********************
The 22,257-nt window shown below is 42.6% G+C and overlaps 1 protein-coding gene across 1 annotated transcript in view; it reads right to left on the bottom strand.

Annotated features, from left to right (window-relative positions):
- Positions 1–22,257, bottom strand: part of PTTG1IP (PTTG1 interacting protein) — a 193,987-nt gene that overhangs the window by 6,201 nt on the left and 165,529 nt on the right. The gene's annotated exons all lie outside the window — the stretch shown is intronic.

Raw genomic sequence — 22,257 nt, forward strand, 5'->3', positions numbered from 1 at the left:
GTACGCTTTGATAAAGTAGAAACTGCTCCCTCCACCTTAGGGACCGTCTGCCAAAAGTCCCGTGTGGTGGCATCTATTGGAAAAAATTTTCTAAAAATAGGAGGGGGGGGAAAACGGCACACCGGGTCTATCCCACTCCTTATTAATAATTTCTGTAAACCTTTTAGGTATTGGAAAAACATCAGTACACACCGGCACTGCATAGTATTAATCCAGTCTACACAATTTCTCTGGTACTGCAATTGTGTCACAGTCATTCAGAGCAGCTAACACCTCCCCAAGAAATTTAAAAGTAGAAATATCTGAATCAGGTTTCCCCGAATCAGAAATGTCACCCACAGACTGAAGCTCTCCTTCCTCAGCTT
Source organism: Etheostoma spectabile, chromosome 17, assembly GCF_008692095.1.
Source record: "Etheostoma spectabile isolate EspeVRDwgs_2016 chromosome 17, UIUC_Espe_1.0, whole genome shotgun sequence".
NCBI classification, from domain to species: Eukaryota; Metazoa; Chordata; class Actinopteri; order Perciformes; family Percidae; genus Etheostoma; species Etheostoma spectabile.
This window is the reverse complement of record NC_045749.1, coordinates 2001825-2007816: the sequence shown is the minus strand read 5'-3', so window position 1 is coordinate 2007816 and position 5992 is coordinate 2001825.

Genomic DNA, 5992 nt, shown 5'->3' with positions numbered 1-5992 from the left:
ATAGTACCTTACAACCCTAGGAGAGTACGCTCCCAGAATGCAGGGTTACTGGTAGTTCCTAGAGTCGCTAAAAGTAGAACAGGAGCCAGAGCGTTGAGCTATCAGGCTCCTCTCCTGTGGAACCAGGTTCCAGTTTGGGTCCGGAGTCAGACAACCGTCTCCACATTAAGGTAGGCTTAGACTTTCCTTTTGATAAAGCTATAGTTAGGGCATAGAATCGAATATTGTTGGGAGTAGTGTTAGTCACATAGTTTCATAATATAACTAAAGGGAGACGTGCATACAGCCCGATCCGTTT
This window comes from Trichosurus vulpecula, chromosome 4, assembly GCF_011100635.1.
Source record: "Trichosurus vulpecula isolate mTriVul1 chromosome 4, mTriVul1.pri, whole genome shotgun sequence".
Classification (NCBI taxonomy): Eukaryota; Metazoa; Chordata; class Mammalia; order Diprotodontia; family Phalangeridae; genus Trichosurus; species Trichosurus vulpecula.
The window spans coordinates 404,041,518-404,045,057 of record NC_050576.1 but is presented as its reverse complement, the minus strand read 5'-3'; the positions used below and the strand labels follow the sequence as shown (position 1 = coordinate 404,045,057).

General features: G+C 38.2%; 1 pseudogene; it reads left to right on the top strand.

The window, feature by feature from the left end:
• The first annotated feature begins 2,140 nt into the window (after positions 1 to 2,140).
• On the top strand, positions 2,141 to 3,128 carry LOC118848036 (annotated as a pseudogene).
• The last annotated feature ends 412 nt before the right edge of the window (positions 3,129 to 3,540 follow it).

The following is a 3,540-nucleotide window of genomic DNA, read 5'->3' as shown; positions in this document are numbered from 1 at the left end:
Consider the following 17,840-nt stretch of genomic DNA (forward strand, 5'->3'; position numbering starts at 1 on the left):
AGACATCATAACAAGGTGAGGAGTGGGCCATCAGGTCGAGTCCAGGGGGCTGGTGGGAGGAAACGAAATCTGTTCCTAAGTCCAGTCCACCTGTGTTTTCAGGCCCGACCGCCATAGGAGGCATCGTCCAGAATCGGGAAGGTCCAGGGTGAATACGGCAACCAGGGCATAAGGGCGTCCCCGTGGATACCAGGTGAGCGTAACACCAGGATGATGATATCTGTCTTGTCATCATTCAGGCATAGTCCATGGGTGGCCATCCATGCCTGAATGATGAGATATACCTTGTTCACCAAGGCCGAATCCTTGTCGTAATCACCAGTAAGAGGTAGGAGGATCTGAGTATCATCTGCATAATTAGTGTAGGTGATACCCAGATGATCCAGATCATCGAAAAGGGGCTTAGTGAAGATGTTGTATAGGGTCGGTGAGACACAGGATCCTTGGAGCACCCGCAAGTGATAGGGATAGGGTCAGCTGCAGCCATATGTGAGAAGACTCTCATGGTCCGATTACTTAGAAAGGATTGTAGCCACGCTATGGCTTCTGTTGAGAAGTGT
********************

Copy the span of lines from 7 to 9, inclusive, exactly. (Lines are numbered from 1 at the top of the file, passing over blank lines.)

Source record: "Etheostoma spectabile isolate EspeVRDwgs_2016 chromosome 17, UIUC_Espe_1.0, whole genome shotgun sequence".
NCBI classification, from domain to species: Eukaryota; Metazoa; Chordata; class Actinopteri; order Perciformes; family Percidae; genus Etheostoma; species Etheostoma spectabile.
This window is the reverse complement of record NC_045749.1, coordinates 2001825-2007816: the sequence shown is the minus strand read 5'-3', so window position 1 is coordinate 2007816 and position 5992 is coordinate 2001825.